With at one exceedingly important exception! But before that, some background! The LAPD Public Disorder Intelligence Division was established by Chief Edward Davis in 1970, apparently as a reaction to the Watts Uprising in 1965. The PDID infiltrated hundreds of progressive political groups and also spied on electeds from the Mayor to the City Council.2 According to historian Max Felker-Kanter:3
The PDID operated as an updated Red Squad gathering “practically all” information on “potential threats” and storing as much information as possible. It was, in other words, a comprehensive surveillance program that significantly expanded the department’s intelligence operations.

In the mid-1970s popular opposition to the PDID, focused by groups such as the Coalition Against Police Abuse and the Citizens’ Commission on Police Repression and nourished by increasingly lurid revelations of PDID’s misdeeds, grew to the point that even the Los Angeles Times published a characteristically anodyne editorial against its abuses. These spiritual forerunners of our own Stop LAPD Spying moved public opinion sufficiently that the Police Commission dissolved the Division in 1983.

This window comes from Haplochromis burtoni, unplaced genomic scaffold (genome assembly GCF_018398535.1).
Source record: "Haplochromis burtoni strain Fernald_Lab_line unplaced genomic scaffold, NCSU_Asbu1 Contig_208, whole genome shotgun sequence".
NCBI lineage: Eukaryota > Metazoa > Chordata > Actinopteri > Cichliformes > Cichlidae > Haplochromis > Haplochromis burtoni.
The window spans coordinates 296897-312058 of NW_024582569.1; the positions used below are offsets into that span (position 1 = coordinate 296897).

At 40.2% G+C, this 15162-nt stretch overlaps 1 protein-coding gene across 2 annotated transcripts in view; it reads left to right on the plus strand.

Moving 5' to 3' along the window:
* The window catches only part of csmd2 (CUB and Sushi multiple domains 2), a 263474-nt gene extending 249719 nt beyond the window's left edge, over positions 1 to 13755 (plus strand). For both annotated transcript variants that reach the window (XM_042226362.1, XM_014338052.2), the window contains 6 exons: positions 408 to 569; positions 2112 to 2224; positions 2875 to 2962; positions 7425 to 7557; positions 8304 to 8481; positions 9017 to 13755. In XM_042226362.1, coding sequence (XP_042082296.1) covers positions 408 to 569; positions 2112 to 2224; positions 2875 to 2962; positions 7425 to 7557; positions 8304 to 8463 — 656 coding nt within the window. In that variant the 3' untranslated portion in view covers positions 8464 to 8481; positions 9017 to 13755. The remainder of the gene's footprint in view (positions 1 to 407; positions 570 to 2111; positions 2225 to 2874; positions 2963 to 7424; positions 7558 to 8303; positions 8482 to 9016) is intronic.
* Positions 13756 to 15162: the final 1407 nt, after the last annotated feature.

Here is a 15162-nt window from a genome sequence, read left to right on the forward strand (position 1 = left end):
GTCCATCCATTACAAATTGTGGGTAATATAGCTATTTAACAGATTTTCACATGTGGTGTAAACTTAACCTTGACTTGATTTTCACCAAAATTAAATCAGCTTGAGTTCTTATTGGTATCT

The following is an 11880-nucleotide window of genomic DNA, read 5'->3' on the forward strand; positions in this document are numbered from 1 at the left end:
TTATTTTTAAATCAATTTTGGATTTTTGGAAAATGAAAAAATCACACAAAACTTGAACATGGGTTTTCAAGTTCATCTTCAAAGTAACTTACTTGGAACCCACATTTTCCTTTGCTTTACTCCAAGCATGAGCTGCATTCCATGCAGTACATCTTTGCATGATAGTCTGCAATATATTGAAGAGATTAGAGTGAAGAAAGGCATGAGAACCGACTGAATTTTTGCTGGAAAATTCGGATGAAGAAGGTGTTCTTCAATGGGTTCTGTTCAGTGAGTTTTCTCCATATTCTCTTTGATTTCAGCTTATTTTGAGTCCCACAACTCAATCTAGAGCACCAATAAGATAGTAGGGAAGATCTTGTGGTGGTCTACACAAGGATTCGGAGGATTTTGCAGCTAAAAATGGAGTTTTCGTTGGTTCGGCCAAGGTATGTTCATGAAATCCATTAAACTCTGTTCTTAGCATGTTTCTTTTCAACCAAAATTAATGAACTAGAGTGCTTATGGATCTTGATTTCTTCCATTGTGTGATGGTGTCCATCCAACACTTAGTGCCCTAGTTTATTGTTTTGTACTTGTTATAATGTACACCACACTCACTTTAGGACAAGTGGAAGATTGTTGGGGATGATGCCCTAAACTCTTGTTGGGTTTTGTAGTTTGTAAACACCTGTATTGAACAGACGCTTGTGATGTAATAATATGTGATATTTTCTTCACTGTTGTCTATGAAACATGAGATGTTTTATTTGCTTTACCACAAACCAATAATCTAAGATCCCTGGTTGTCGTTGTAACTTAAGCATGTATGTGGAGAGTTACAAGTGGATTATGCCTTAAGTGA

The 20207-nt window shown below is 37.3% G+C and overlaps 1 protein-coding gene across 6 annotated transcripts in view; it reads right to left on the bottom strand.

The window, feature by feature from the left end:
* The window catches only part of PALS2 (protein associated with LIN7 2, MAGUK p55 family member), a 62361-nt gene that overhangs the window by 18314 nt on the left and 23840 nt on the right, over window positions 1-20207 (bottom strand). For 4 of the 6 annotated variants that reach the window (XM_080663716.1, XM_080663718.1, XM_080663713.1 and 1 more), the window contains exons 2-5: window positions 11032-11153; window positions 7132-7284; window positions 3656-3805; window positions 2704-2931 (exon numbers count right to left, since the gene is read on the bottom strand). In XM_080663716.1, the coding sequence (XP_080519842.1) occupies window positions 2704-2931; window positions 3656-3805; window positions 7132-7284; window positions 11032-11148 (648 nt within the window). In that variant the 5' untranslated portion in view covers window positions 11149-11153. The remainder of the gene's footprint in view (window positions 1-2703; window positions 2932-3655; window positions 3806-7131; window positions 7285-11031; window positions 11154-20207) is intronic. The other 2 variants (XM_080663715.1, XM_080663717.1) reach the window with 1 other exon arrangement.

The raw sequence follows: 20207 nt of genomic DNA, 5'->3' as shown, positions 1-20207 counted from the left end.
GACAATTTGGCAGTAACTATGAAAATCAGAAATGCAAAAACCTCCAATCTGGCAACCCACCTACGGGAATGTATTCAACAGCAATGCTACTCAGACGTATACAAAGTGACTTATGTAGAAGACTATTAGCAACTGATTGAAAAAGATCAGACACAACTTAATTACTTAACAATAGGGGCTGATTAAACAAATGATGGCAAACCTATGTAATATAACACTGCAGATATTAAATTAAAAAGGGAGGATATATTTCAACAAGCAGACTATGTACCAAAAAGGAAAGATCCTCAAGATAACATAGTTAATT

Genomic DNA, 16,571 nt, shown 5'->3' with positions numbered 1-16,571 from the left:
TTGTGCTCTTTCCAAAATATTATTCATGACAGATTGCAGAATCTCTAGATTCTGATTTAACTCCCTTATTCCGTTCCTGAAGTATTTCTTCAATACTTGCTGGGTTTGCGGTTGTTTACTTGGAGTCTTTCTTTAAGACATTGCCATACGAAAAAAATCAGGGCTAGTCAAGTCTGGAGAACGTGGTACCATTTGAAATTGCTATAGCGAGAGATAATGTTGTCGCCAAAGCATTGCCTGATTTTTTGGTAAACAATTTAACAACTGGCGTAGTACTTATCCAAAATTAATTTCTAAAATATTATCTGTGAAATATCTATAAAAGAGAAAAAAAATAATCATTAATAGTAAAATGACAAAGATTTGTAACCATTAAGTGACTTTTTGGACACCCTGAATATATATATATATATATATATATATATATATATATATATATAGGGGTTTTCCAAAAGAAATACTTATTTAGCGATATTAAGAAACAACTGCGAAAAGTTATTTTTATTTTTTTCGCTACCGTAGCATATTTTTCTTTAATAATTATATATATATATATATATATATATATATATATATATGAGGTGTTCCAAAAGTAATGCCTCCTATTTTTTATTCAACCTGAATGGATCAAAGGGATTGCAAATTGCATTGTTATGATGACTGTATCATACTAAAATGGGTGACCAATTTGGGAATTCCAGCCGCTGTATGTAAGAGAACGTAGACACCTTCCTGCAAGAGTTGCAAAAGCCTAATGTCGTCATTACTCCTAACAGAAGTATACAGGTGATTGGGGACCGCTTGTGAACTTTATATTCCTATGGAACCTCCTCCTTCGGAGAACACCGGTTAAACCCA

Subsequently Zev Yaroslavsky, at that time repping CD5 on the City Council, proposed an apparently4 far-reaching “local freedom of information act.”5 After an extended flip-out by Darryl Gates, Yaroslavsky’s proposal was weakened significantly but nevertheless, according to Felker-Kanter, “provided residents with access to intelligence records and was a step toward increasing transparency in the department and local governance.”6 And Yaroslavsky’s ordinance amended the investigative exemption so that it explicitly did not apply to PDID intelligence files. There are a few exceptions, but not many: